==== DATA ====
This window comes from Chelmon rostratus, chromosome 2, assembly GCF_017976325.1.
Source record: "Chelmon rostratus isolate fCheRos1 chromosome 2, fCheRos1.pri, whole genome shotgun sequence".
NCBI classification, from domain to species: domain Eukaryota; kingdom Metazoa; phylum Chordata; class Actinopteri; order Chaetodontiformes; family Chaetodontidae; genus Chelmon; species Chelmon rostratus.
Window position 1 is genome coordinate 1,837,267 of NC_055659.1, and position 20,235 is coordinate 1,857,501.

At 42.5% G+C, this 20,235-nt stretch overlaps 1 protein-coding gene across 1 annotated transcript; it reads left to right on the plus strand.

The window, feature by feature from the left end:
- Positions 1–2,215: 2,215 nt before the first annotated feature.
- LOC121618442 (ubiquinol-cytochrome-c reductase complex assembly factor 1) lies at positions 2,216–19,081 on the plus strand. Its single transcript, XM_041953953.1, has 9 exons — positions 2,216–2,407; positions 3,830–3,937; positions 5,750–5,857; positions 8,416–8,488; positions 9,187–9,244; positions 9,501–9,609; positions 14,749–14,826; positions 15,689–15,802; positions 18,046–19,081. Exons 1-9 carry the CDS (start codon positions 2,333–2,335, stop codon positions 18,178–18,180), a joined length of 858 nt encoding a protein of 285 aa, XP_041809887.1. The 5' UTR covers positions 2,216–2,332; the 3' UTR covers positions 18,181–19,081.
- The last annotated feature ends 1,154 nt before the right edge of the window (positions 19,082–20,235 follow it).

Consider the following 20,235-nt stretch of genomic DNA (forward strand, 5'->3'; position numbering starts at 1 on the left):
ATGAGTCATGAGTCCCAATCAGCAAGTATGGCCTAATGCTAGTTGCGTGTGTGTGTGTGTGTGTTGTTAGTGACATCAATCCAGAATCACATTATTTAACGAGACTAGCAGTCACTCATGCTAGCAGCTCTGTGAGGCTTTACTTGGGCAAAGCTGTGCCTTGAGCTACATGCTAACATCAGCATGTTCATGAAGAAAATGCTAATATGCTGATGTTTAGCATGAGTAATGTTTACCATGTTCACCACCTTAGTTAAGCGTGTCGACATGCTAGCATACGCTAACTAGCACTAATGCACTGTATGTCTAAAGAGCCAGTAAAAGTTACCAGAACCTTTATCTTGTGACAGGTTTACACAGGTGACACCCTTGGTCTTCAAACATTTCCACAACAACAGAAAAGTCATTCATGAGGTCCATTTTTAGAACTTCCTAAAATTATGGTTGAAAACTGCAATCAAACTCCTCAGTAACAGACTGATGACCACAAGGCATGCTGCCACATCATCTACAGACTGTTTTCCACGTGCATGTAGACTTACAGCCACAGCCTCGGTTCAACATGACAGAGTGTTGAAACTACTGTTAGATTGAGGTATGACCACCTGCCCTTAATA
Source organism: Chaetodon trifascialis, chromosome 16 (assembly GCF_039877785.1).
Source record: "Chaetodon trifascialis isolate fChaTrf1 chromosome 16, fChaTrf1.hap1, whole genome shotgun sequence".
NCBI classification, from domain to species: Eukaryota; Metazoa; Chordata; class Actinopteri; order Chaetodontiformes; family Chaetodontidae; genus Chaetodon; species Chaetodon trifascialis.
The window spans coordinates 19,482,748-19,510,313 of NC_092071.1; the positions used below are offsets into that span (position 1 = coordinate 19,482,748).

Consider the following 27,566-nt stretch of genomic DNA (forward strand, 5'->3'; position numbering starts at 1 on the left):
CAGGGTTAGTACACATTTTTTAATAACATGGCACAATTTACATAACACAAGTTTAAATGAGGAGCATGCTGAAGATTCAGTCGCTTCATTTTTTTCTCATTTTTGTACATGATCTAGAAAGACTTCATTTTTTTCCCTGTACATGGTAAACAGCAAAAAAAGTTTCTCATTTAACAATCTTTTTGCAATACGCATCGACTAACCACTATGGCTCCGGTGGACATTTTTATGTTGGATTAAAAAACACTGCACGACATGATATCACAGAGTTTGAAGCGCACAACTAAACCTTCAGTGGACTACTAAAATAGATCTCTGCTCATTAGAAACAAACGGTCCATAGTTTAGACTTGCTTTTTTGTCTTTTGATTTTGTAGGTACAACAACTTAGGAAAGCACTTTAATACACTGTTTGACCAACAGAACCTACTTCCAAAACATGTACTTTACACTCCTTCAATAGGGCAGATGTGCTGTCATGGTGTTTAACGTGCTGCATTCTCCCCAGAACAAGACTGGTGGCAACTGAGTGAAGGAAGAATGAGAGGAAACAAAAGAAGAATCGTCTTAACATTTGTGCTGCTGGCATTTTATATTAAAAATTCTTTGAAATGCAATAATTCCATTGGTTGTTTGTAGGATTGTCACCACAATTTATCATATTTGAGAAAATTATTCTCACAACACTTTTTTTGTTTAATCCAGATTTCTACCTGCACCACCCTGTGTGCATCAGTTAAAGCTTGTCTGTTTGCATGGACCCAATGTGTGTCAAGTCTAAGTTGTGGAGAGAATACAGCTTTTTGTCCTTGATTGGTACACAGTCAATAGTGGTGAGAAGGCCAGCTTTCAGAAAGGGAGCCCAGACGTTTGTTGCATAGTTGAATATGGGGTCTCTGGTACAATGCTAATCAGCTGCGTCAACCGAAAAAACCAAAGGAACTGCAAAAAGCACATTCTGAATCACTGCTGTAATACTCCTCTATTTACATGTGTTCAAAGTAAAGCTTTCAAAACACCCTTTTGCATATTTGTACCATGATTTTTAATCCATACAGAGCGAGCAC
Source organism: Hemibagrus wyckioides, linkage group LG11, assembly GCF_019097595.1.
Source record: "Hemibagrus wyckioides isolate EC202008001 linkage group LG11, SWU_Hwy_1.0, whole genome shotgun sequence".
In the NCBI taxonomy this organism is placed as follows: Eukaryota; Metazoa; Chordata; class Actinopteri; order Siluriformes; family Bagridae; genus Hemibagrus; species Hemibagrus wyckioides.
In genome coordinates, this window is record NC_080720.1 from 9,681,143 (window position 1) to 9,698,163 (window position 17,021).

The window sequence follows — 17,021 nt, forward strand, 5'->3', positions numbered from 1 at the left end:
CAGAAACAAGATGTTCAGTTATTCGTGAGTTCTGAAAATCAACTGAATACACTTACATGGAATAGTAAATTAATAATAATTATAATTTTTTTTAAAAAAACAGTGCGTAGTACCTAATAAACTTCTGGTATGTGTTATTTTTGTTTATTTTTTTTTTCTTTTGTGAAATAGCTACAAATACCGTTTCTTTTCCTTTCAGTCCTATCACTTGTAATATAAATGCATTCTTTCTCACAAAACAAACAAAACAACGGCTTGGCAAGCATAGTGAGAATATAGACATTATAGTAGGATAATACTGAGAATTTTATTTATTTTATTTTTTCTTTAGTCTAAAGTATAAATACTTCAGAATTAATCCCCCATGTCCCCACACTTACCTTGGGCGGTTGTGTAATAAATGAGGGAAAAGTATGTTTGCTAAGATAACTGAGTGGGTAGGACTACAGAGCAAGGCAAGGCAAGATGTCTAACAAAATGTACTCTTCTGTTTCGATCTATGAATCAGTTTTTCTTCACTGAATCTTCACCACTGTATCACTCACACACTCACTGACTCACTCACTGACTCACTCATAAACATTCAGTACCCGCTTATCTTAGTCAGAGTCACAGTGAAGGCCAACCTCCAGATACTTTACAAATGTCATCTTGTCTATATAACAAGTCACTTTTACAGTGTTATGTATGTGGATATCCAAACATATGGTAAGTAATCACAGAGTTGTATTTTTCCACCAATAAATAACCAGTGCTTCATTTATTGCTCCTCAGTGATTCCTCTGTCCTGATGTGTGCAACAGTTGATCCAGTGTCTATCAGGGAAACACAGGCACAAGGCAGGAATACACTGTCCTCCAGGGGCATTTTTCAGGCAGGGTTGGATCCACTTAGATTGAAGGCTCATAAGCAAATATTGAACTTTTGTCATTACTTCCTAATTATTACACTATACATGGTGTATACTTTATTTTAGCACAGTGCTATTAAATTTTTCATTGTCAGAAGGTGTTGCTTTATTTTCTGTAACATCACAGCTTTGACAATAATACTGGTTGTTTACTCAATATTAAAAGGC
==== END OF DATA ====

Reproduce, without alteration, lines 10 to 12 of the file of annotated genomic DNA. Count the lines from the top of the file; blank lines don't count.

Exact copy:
Consider the following 20,235-nt stretch of genomic DNA (forward strand, 5'->3'; position numbering starts at 1 on the left):
ATGAGTCATGAGTCCCAATCAGCAAGTATGGCCTAATGCTAGTTGCGTGTGTGTGTGTGTGTGTTGTTAGTGACATCAATCCAGAATCACATTATTTAACGAGACTAGCAGTCACTCATGCTAGCAGCTCTGTGAGGCTTTACTTGGGCAAAGCTGTGCCTTGAGCTACATGCTAACATCAGCATGTTCATGAAGAAAATGCTAATATGCTGATGTTTAGCATGAGTAATGTTTACCATGTTCACCACCTTAGTTAAGCGTGTCGACATGCTAGCATACGCTAACTAGCACTAATGCACTGTATGTCTAAAGAGCCAGTAAAAGTTACCAGAACCTTTATCTTGTGACAGGTTTACACAGGTGACACCCTTGGTCTTCAAACATTTCCACAACAACAGAAAAGTCATTCATGAGGTCCATTTTTAGAACTTCCTAAAATTATGGTTGAAAACTGCAATCAAACTCCTCAGTAACAGACTGATGACCACAAGGCATGCTGCCACATCATCTACAGACTGTTTTCCACGTGCATGTAGACTTACAGCCACAGCCTCGGTTCAACATGACAGAGTGTTGAAACTACTGTTAGATTGAGGTATGACCACCTGCCCTTAATA
Source organism: Chaetodon trifascialis, chromosome 16 (assembly GCF_039877785.1).